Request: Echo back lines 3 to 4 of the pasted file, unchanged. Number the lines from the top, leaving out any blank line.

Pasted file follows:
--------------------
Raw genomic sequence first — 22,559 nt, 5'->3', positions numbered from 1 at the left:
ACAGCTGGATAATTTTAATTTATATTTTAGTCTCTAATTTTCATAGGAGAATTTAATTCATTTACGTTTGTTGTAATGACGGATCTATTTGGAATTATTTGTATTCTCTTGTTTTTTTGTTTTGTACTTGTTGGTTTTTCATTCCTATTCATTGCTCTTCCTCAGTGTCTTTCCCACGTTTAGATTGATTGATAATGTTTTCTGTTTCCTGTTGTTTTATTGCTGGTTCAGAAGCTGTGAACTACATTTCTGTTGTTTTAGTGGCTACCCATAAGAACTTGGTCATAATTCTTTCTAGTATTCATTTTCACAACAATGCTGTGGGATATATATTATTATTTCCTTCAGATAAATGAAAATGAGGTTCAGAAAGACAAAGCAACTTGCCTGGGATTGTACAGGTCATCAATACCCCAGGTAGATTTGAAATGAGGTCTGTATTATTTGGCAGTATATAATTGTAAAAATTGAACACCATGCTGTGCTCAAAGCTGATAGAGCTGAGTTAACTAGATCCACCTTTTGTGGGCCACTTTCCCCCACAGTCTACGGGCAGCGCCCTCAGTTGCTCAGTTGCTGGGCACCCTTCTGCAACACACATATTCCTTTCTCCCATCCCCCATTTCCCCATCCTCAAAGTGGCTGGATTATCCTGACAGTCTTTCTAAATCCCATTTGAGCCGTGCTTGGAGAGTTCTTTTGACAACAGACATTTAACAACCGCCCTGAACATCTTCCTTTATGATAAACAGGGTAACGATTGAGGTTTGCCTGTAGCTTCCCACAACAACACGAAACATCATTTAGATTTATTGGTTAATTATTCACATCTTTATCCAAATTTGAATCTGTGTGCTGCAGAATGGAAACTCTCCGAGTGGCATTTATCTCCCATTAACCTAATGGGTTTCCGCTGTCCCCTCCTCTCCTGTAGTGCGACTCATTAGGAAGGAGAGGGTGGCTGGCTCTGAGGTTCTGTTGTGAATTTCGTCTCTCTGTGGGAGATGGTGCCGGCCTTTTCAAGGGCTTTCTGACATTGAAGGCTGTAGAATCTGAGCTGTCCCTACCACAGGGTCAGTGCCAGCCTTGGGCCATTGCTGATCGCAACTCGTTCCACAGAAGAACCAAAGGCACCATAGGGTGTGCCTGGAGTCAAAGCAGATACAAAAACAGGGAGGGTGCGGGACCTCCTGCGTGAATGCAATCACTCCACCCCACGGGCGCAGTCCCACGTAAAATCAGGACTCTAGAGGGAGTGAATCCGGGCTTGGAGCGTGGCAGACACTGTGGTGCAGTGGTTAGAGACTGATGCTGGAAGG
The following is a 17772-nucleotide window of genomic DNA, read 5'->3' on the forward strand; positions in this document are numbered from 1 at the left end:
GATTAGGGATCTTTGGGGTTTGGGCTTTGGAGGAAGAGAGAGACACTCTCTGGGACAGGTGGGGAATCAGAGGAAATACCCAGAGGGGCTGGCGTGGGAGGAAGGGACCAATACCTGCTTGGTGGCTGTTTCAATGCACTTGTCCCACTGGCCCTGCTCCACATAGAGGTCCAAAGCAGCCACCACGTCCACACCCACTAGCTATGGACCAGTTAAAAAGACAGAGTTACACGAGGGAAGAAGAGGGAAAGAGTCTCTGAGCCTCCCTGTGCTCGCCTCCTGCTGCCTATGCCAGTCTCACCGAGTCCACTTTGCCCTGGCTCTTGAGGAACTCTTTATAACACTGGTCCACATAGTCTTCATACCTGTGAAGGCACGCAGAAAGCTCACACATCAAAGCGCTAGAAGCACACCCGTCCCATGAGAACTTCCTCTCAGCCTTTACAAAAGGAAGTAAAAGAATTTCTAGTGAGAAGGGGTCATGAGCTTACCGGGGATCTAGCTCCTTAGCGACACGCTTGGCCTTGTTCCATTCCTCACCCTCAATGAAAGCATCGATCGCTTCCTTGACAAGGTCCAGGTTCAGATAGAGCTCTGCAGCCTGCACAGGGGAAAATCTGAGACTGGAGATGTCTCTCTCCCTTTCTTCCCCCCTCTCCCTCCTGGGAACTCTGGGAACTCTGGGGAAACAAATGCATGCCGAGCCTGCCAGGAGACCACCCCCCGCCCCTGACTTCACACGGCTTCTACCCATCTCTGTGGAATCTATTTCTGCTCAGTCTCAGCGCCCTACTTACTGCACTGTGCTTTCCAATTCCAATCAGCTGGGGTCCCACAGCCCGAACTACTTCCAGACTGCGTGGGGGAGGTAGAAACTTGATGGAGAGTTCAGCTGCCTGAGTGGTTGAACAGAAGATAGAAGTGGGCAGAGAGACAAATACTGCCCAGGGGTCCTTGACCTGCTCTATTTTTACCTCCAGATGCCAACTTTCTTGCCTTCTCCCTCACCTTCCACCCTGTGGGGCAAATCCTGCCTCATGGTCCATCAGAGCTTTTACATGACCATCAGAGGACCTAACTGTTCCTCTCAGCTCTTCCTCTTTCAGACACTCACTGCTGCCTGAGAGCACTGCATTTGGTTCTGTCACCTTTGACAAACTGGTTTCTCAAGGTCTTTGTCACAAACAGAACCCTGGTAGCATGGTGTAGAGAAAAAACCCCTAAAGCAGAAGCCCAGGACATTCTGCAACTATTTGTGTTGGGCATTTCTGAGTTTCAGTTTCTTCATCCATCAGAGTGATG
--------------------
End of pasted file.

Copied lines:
The following is a 17772-nucleotide window of genomic DNA, read 5'->3' on the forward strand; positions in this document are numbered from 1 at the left end:
GATTAGGGATCTTTGGGGTTTGGGCTTTGGAGGAAGAGAGAGACACTCTCTGGGACAGGTGGGGAATCAGAGGAAATACCCAGAGGGGCTGGCGTGGGAGGAAGGGACCAATACCTGCTTGGTGGCTGTTTCAATGCACTTGTCCCACTGGCCCTGCTCCACATAGAGGTCCAAAGCAGCCACCACGTCCACACCCACTAGCTATGGACCAGTTAAAAAGACAGAGTTACACGAGGGAAGAAGAGGGAAAGAGTCTCTGAGCCTCCCTGTGCTCGCCTCCTGCTGCCTATGCCAGTCTCACCGAGTCCACTTTGCCCTGGCTCTTGAGGAACTCTTTATAACACTGGTCCACATAGTCTTCATACCTGTGAAGGCACGCAGAAAGCTCACACATCAAAGCGCTAGAAGCACACCCGTCCCATGAGAACTTCCTCTCAGCCTTTACAAAAGGAAGTAAAAGAATTTCTAGTGAGAAGGGGTCATGAGCTTACCGGGGATCTAGCTCCTTAGCGACACGCTTGGCCTTGTTCCATTCCTCACCCTCAATGAAAGCATCGATCGCTTCCTTGACAAGGTCCAGGTTCAGATAGAGCTCTGCAGCCTGCACAGGGGAAAATCTGAGACTGGAGATGTCTCTCTCCCTTTCTTCCCCCCTCTCCCTCCTGGGAACTCTGGGAACTCTGGGGAAACAAATGCATGCCGAGCCTGCCAGGAGACCACCCCCCGCCCCTGACTTCACACGGCTTCTACCCATCTCTGTGGAATCTATTTCTGCTCAGTCTCAGCGCCCTACTTACTGCACTGTGCTTTCCAATTCCAATCAGCTGGGGTCCCACAGCCCGAACTACTTCCAGACTGCGTGGGGGAGGTAGAAACTTGATGGAGAGTTCAGCTGCCTGAGTGGTTGAACAGAAGATAGAAGTGGGCAGAGAGACAAATACTGCCCAGGGGTCCTTGACCTGCTCTATTTTTACCTCCAGATGCCAACTTTCTTGCCTTCTCCCTCACCTTCCACCCTGTGGGGCAAATCCTGCCTCATGGTCCATCAGAGCTTTTACATGACCATCAGAGGACCTAACTGTTCCTCTCAGCTCTTCCTCTTTCAGACACTCACTGCTGCCTGAGAGCACTGCATTTGGTTCTGTCACCTTTGACAAACTGGTTTCTCAAGGTCTTTGTCACAAACAGAACCCTGGTAGCATGGTGTAGAGAAAAAACCCCTAAAGCAGAAGCCCAGGACATTCTGCAACTATTTGTGTTGGGCATTTCTGAGTTTCAGTTTCTTCATCCATCAGAGTGATG